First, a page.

I’m amused at ‘Kin’ acquiring a “not present” grade on commonsensemedia for “consumerism” as we spend a long time in a strip club (but no actual stripping): surely the selling of objectified women qualifies? And then, of course, the central theme of “a magic gun makes boy heroic” is greatly problematic. The film is weak in self-reflection in these areas and leads Glenn Kenny to see it as “insufferable, self-seriously combining shut-in nerdiness with wannabe macho pyrotechnics.  It’s Bro Cinema in all the worst imaginable senses of the term.” Well, I wouldn’t say insufferable, more that it has b-movie charm despite these obvious flaws. I certainly found it less obnoxious than McG’s ‘The Babysitter’ (2017, NetFlix), another male teen fantasy (again, ‘Kin’ reminds me of those eighties young adult flicks). I also probably find it a less stupid male teen fantasy than ‘John Wick’. It helps that it is boosted by the inclusion of two veterans that know this turf well with Dennis Quaid and Jesse Franco, but it’s the unassuming appeal of Myles Truitt as young Eli that grounds the freewheeling drama.

Even with its streak of immaturity, ‘Kin’ still contains comic fun and charm, even if it is distinctly less than its promise.

Wednesday, 10 April 2019

Bird Box


Susan Bier, 2018, USA

The high concept end-of-the-world scenario this time is Sandra Bullock is pregnant but seemingly not quite the maternal type, preferring to paint and stay home rather than go out and start mothering (it’s the art/motherhood conflict). Then the apocalypse happens and people start seeing something that makes them either suicidal or homicidal. So don’t look… although it seems that whispers of temptation from your subconscious has a lot to do with it too. Soon Bullock is holed up with a house of mismatching and bickering survivors, including the archetypal John-Malkovich-is-an-asshole type.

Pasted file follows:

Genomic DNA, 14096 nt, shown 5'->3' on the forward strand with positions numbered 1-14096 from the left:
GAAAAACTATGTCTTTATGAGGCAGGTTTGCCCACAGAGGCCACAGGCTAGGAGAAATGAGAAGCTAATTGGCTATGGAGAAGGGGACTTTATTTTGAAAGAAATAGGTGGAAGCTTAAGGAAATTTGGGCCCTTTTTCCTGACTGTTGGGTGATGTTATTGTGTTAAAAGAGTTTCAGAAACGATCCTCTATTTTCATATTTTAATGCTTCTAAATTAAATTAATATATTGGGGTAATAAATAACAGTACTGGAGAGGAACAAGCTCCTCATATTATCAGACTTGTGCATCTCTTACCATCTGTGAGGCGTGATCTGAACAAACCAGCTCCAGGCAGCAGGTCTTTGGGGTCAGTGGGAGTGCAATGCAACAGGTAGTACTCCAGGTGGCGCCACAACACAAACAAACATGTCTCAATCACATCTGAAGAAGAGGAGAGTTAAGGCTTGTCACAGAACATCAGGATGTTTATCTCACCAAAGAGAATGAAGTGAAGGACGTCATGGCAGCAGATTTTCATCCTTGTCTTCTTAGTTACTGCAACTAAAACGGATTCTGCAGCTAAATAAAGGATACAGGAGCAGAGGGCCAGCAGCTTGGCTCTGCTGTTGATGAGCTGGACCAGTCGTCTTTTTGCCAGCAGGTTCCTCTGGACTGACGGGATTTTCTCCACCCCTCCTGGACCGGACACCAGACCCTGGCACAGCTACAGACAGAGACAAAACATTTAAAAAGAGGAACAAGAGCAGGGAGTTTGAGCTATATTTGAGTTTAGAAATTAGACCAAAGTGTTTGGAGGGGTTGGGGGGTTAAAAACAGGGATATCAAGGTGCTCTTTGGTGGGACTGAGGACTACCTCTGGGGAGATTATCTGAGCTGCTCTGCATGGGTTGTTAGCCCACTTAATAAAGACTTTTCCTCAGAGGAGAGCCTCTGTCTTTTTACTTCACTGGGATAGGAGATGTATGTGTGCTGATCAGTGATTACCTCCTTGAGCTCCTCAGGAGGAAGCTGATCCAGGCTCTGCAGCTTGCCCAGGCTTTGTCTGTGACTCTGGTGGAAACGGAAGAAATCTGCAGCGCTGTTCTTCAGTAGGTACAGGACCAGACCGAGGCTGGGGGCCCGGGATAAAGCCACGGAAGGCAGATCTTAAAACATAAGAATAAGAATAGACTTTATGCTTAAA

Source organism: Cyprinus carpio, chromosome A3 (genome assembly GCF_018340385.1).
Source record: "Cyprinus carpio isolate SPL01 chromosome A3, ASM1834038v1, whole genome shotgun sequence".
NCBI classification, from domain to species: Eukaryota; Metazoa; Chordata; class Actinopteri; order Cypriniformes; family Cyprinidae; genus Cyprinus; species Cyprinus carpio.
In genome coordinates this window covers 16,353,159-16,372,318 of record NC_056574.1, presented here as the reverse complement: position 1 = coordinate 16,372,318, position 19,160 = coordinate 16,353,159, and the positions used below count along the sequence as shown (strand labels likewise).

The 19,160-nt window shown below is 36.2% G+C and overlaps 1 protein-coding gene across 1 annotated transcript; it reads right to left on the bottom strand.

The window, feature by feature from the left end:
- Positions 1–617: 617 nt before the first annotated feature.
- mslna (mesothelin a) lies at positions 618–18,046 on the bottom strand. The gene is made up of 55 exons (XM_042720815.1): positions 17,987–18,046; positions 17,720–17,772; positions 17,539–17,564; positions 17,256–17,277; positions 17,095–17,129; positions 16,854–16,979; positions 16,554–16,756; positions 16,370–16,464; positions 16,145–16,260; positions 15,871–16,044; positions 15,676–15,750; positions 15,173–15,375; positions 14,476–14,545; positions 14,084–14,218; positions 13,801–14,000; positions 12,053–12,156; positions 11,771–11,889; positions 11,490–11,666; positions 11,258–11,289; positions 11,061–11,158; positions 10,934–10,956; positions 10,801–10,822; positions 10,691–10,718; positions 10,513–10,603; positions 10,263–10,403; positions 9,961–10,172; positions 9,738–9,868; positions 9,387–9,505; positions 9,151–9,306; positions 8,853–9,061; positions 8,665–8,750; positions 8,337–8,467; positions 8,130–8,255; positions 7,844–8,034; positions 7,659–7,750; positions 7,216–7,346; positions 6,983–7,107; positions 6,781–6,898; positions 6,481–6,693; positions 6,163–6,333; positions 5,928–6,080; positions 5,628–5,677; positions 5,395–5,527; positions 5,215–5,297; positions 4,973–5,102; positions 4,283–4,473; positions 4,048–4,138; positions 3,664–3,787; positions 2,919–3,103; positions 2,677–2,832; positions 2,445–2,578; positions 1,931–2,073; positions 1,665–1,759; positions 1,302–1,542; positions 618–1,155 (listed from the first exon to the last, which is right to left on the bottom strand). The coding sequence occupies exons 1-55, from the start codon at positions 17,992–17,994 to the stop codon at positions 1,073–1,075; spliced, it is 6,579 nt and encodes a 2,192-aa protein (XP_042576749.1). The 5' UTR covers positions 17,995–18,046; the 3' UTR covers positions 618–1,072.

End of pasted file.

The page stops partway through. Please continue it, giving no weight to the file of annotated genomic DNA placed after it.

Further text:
It’s like the Talk Talk song Happiness is Easy  which points out that a part of religion’s key allure is the faith that the afterlife is better – so why not kill yourself? The threat in ‘Bird Box’ seems to be not only that the vision is sublime, but also the appeal of an (empty?) promise that you get to see your deceased love ones. Which casts Bullock’s trajectory to motherhood as a struggle against violence – to herself and others. The family dynamic becomes literally blindfolding yourself and trusting to luck. Or to the kindness of the narrative. And it plays on the themes of kindness and empathy whilst also check-listing that no-good-deed-goes-unpunished. But as the cast is whittled down, all this is filtered to Bullock opening her eyes to motherhood.

‘Bird Box’ was/is a NetFlix phenomenon, the self-perpetuating kind made possible by social media and memes and the “Bird Box challenge” (where you can play at being blind!). It’s just dangerous enough to mark genre credentials and yet safe enough to be a crossover hit – for the big screen, it was rated “R”, but it’s average stuff for a horror fan. More than many NetFlix originals, this feels like a TV movie.

Based on Josh Malerman’s novel, this will inevitably be compared to A Quiet Placein that survival depends more-or-less upon denial of one of the senses. But blindness is surely harder to convince with because, even if we accept the rapids, when they are fleeing through woods and not constantly tripping or running into trees it relies more on suspension of belief. Perhaps the “blind” car expedition for food is the best horror set-piece as it taps into something truly unpalatable – as well as being great promotion for proximity sensors. Bier doesn’t take us close to the detail of being blind, mostly rendering the experience from mid-shots or in brief cuts, such as small moments of blindfolded camera; she never truly finds a way of solving the problem of characters not being able to see in a visual medium which deflates any terror.

‘Bird Box’ is serviceable and slick then, if average, and the blindfolds provide a vivid meme that audiences have already run with. But there’s not enough in the execution to overcome its obvious weaknesses –where it differs crucially from ‘A Quiet Place’ – or the questions that Amy Nicholson lists: 

"However, the back of the audience’s brain is stuck trying to figure out things like: are the monsters hunting their prey, or is it just impersonal? How do the roommates get rid of the corpses? And how offended will the American Psychiatric Association be that Bird Box’s secondary fiends are mental patients who, according to the film, can’t be driven crazy by the creatures because they’re already insane?"

And now falling into the mode of cheesy reviewer’s-punning-punchline: you’ll be looking for more.

Thursday, 28 March 2019



Jordan Peele, 2019, USA-Japan